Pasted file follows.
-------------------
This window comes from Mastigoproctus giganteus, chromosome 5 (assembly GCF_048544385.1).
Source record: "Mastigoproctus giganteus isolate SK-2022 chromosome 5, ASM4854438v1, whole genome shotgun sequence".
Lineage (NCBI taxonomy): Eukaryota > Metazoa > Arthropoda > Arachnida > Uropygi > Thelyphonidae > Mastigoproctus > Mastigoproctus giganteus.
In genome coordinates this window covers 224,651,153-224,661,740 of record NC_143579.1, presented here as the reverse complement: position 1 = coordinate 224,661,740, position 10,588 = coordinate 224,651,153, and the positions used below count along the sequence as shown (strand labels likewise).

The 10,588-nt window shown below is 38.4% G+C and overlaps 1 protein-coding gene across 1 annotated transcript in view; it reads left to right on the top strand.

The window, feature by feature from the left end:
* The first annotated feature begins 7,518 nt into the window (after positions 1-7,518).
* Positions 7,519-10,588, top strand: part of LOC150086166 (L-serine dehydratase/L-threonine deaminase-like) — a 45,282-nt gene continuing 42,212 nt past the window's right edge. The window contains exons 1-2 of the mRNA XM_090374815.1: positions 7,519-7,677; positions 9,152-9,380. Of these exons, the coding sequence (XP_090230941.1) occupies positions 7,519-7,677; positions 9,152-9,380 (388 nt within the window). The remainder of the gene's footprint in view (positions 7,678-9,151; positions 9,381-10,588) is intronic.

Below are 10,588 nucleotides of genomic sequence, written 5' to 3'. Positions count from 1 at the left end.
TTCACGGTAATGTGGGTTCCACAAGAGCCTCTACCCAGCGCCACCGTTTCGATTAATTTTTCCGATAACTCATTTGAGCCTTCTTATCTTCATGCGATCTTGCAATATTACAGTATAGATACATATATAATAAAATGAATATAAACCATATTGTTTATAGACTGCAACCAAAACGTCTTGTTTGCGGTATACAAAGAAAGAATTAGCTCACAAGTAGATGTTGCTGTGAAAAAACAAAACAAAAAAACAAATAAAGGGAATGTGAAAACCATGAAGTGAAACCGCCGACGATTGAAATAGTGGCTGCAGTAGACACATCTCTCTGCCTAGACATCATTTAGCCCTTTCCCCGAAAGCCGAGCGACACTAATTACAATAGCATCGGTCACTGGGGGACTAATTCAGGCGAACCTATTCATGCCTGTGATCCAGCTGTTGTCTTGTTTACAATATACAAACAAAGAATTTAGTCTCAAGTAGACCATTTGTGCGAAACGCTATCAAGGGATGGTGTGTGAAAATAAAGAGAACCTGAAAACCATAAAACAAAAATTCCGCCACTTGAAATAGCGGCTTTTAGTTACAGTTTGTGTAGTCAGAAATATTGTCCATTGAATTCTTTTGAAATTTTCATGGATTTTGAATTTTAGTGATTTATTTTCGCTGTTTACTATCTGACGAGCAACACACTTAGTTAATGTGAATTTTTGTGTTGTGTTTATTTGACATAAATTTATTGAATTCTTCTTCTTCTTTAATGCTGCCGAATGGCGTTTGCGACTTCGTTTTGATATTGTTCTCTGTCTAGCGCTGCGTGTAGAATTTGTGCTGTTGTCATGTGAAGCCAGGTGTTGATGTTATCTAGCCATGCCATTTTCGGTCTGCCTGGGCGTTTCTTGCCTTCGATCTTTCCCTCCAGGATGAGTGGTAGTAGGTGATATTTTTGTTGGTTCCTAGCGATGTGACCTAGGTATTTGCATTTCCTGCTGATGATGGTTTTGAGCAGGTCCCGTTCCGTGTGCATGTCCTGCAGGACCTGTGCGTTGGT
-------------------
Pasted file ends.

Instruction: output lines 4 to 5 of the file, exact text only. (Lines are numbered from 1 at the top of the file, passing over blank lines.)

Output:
In genome coordinates this window covers 224,651,153-224,661,740 of record NC_143579.1, presented here as the reverse complement: position 1 = coordinate 224,661,740, position 10,588 = coordinate 224,651,153, and the positions used below count along the sequence as shown (strand labels likewise).

The 10,588-nt window shown below is 38.4% G+C and overlaps 1 protein-coding gene across 1 annotated transcript in view; it reads left to right on the top strand.